Your third-rate character and the limelight

Aayush Dube

18-09-2018

Disclaimer: If you have a lot of money, this blog piece can only be some ‘Let’s laugh at his miseries’ source of entertainment for you.

It was only recently that I decided I should do a series on filmmaking in a budget. So in the first part of this series, I wanted to touch upon this often neglected art of lighting. Last year I happened to intern at a company and this was when I earned my first money. I ended up spending all of it on getting lights and softboxes and what not.

Have you ever watched the credits roll at the end of the film and found yourself wondering ‘what the hell is a best boy/gaffer/grip/Lance Henriksen?’ The Gaffer’s job is to make the lighting in the film look. This means that he not only has to have mastery over the vast array of lights, lighting equipment, and lighting techniques that may be used while filming, but the position also requires knowledge of the set and requirements of the script and the director.

Lighting 101

When we think lighting, we think of huge softboxes, tall lights populating a huge panel, and everything that can be termed ‘out of budget.’ I had bought all the fancy equipments with the same thoughts. It was only recently that I discovered that it is the principles that matter. My first thought after that? “All the money! Gone?!”
On a somewhat more serious note, let me explain what I mean by principles. There is something called a 3-point lighting system. I am also including some screen grabs from one of the movies that did justice to the art of gaffing in recent times: La La Land, so that you can actually see whatever I talk about.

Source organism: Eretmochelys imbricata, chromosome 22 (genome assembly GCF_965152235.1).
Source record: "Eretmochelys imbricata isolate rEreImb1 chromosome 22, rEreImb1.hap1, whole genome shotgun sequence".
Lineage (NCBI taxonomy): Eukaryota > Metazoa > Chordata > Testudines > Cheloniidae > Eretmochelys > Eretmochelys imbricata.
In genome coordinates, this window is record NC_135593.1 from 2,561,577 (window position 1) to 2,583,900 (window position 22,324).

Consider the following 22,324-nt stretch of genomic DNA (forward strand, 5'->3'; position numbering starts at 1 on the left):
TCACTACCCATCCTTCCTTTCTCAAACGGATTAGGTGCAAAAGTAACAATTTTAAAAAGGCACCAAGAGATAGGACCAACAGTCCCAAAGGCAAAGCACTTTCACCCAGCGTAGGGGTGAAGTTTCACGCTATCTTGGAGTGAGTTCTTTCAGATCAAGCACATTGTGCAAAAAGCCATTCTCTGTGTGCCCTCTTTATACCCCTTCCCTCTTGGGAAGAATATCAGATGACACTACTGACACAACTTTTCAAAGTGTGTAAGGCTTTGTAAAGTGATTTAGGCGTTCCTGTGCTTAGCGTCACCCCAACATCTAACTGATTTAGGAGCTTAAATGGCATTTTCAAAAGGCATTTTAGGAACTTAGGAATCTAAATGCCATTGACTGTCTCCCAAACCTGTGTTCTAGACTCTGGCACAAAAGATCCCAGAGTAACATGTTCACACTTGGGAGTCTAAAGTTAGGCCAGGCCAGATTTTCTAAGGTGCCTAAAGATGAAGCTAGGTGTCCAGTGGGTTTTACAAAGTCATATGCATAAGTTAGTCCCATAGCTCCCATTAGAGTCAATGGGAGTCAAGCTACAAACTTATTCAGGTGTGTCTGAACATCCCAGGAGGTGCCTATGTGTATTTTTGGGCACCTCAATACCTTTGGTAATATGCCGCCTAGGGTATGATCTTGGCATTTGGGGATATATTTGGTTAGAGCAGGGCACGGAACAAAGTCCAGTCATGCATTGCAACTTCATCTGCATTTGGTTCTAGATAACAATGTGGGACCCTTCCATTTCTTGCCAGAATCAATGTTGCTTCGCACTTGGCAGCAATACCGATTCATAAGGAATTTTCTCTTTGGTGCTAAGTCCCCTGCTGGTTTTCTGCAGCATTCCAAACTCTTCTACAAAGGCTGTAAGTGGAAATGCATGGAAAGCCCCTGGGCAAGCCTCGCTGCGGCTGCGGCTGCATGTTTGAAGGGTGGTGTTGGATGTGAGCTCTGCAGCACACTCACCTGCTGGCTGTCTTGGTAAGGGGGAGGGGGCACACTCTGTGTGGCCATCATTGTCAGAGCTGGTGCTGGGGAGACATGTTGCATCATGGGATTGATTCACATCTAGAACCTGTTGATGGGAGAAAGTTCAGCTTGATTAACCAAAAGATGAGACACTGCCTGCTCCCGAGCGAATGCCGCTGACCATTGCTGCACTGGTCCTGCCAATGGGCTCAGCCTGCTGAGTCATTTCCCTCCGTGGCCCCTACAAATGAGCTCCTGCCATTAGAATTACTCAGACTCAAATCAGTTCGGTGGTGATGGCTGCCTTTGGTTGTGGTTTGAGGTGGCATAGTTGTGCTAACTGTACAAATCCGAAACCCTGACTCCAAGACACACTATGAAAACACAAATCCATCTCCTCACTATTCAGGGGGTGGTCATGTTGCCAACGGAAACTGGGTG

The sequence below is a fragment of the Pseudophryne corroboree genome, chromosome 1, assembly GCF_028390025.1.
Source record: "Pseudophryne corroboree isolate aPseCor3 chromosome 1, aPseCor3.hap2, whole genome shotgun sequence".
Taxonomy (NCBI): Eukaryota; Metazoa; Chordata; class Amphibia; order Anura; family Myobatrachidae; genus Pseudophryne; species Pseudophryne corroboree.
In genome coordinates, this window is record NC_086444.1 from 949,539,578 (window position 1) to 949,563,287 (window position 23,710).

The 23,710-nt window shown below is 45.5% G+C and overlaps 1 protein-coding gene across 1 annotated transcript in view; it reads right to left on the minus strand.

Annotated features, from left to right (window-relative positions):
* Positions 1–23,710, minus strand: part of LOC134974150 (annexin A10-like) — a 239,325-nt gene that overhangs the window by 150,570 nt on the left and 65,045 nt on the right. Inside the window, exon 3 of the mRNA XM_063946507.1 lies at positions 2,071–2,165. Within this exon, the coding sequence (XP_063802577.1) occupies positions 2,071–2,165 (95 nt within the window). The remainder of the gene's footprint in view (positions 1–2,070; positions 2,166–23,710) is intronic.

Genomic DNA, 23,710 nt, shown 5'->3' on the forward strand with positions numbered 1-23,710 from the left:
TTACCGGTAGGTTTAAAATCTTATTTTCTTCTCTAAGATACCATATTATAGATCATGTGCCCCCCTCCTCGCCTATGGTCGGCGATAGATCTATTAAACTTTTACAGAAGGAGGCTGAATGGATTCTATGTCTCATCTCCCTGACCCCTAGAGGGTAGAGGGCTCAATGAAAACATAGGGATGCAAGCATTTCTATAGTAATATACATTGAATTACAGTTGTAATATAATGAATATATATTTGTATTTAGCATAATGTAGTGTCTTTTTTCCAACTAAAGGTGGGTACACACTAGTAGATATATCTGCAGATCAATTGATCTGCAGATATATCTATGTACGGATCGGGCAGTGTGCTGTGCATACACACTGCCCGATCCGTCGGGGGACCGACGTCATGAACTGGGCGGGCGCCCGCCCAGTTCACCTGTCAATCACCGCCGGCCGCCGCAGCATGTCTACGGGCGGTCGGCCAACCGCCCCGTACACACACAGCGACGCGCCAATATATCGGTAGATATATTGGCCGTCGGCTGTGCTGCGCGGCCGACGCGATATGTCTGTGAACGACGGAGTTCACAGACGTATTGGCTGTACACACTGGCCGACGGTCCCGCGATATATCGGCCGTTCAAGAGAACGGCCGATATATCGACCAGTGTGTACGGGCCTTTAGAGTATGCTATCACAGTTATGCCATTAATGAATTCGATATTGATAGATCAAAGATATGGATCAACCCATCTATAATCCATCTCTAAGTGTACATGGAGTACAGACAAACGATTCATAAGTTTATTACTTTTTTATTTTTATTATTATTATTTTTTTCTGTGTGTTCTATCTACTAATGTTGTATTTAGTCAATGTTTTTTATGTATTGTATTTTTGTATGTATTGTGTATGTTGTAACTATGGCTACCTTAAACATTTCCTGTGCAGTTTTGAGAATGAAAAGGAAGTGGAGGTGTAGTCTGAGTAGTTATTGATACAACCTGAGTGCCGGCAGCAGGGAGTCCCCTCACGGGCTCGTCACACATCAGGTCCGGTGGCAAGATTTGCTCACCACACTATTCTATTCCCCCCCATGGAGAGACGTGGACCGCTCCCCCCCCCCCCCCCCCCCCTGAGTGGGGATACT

Imagine it like this. You are facing a mirror. Towards your right will be a key-light. We call it key because it literally lightens your face up. Then towards your left will be a fill light- to fill in all the shadows. Then there will be something called a backlight – No brainer, it is to light up your edges from the back. This is how all movies are shot. What is important to understand is that you don’t really need fancy setups to attain this. You have your principles in place, and a couple of torches here and there, and you are good to go. Color plays a key role here. Every color corresponds to a mood profile. Have a look at this color mood profile that is built on the basis of emotions we usually experience when watching a scene and then plotting it against the dominant colors in the frame:

In the next part of the series, I am going to write about colors from a psychological perspective and try to build a framework that will help you understand the correspondence between colors and emotions. Oh! And if you are one of the homework kinds, do read about the Diad and Triad color theories.

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